How to Spot a Pedigree Book in the Wild

by Jestin Davis

Pedigree-1-300x157 How to Spot a Pedigree Book in the WildA keen eye can produce superior investment returns when you know how to spot pedigree collection comic books while on the hunt!

In a recent post, I discussed what a pedigree collection is and some of the various types currently listed with CGC. Presently, I would like to take some time to dig into how a collector (like you and me) can find these pedigree books raw and ungraded as we scan through long boxes at stores and conventions or even scroll through eBay. If you know what you are looking for, you may be surprised what you can find!

Pedigree Books with a Cover Signature

Let’s focus on the handful of pedigrees that can be identified by the signature located on the cover. For all intents and purposes, these will be the easiest to spot and verify. Many of the listed pedigrees with CGC do not have identifiable marks and were verified as a group or came with certificates of authenticity in some form when the books were initially put up for sale or auction.

eldon-2-300x250 How to Spot a Pedigree Book in the Wild


Firstly, the Eldon collection can be identified by the name “Eldon” written on the cover. Most of the books in this collection were from the 1940s and this collection surfaced in the late 1980s.

harold-curtis-2 How to Spot a Pedigree Book in the Wild

Harold Curtis

This is an interesting collection, not because it is focused on DC superheroes during the 1940s but because the collection didn’t include any titles starting with the letters E through O at the time it was graded and auctioned. Could there be more to this collection still out there? Theres only one way to find out! You can identify this pedigree by seeing Harold, Harold Curtis, HC, or HEC written on the front cover.

larson-3-300x237 How to Spot a Pedigree Book in the Wild

Lamont Larson

The Larson pedigree is one of the most rare as it covers the time period around 1936-1941 and includes books like Action Comics #1 and Superman #1. Talk about a perfect time to start collecting! This pedigree can be identified by Lamont’s name written on the front cover or simply his last name, Larson.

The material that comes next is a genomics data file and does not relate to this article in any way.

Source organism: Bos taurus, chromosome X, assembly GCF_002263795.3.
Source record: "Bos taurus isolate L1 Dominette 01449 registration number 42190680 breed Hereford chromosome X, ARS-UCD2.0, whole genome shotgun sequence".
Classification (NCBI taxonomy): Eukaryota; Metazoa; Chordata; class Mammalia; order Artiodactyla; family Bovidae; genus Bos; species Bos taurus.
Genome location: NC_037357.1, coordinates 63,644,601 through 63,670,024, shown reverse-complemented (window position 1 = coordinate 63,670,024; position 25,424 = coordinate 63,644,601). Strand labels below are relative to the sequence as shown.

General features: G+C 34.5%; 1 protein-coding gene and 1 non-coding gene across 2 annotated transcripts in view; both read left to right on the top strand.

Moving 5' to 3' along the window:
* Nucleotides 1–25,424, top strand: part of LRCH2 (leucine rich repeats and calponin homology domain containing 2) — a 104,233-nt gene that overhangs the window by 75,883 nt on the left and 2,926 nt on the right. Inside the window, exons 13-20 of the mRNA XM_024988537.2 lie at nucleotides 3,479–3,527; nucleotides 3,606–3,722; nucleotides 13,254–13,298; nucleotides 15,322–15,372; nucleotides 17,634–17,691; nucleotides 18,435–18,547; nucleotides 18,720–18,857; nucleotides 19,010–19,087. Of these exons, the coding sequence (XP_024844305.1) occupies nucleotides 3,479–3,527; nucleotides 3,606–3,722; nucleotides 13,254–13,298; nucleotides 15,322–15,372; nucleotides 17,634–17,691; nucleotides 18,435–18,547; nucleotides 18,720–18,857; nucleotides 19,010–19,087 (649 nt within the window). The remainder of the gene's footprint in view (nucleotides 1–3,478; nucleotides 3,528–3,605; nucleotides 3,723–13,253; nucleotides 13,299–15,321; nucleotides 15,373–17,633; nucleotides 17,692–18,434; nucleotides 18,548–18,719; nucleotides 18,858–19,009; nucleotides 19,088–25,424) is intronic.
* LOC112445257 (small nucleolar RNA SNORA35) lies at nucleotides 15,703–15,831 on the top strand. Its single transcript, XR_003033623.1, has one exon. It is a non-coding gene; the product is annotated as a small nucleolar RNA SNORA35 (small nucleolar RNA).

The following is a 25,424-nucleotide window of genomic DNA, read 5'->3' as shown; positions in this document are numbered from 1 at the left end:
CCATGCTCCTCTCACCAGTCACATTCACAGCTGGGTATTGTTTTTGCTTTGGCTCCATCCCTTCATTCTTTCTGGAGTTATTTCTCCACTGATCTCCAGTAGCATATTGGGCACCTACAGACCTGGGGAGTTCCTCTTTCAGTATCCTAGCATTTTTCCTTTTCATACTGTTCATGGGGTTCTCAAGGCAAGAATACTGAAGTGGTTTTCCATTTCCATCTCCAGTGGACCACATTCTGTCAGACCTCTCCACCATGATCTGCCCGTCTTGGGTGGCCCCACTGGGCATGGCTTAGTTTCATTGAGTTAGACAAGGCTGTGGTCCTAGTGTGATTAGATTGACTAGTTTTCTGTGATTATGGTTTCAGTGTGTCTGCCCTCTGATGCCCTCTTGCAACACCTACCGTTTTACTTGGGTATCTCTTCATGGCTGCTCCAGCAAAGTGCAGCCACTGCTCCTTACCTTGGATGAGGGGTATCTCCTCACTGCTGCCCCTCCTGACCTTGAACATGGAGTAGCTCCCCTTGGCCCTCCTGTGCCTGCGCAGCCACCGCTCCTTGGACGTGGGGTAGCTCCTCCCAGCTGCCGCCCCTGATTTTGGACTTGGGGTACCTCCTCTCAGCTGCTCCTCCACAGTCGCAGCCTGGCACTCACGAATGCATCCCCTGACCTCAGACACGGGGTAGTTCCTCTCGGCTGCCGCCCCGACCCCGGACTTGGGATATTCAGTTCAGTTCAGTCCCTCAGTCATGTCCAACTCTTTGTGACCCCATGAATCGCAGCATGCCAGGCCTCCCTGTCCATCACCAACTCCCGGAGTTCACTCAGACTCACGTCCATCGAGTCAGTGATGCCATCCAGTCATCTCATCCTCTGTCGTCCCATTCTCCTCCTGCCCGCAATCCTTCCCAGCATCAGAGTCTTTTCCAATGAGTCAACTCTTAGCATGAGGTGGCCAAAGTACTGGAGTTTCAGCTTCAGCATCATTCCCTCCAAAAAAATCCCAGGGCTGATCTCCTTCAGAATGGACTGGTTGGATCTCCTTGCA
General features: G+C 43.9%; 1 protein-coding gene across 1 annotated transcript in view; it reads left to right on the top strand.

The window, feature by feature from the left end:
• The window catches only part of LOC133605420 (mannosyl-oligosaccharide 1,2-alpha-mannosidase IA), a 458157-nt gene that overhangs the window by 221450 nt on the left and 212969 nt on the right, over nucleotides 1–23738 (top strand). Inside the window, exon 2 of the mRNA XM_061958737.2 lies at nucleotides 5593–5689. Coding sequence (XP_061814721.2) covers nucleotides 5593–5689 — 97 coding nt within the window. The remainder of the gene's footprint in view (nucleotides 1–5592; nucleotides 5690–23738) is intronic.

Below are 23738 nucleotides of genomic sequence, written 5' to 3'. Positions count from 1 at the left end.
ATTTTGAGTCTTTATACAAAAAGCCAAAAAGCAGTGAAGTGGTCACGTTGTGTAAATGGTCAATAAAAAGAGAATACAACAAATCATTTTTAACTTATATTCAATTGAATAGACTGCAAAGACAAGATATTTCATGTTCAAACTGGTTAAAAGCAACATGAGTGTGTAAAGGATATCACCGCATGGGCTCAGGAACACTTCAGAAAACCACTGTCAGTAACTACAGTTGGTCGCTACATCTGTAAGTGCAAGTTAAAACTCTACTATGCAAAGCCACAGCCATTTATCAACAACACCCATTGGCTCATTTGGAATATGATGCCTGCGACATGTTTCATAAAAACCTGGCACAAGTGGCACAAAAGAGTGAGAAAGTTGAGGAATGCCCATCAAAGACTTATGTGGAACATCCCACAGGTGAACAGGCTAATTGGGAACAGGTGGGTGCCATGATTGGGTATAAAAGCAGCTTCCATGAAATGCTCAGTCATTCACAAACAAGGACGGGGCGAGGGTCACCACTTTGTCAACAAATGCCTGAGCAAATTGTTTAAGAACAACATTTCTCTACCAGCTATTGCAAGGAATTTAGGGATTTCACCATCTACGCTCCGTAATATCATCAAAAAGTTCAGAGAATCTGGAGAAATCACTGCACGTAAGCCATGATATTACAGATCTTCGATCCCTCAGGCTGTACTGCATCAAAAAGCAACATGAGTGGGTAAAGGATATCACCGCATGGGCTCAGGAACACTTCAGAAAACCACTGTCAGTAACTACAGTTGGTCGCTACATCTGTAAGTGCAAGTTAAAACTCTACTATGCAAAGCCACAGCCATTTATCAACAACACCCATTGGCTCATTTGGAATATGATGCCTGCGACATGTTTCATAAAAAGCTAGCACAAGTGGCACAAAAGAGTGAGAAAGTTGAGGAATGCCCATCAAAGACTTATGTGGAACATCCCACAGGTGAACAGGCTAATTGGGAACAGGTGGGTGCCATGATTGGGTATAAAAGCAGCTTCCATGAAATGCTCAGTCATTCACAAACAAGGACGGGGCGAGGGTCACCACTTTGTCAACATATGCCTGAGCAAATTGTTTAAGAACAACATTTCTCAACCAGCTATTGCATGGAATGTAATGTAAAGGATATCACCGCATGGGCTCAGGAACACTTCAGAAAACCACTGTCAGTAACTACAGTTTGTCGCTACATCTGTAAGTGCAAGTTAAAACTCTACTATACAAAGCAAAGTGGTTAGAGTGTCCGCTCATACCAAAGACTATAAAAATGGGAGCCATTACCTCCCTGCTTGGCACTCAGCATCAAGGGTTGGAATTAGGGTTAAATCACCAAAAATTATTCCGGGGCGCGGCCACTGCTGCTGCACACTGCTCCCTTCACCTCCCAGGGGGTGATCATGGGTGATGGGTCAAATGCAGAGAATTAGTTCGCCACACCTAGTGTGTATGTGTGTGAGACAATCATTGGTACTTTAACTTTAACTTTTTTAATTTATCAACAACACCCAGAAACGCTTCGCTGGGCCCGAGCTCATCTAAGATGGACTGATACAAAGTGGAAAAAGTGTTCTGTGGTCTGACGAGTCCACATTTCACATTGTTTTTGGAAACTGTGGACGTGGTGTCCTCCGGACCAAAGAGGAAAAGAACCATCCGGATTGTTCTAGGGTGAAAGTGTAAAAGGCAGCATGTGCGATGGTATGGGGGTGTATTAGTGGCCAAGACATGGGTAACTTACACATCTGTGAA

recil-macon-4-300x162 How to Spot a Pedigree Book in the Wild

Recil Macon

This pedigree may give you the highest chance of actually finding one in the wild. Unfortunately, a portion of it was stolen from Recil Macon’s home in the 1990s. The rest of the collection was sold in smaller batches at different times. As a result, it’s hard to say when and where these books ended up! Most of the books have his full name written on the cover and sometimes on the interior pages as well.

winnipeg-1-300x65 How to Spot a Pedigree Book in the Wild


Last, but not least, we have the Winnipeg pedigree, which is a collection that was put together by two friends. Later, one of them wrote their name on nearly every cover in the collection. Dennis Kjolso is the name you will see written in pen on the cover if you ever come across this pedigree. It’s important to note that this collection is much newer than most of the others as it starts in the early 1960s and runs through the 90s. It is known for holding some of the highest grade books in that 60s era.

Here’s to running across one or more of these pedigree collections on your next hunt!

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Concert-Poster-Footer-Option-3 How to Spot a Pedigree Book in the Wild


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philreal March 28, 2021 - 7:24 pm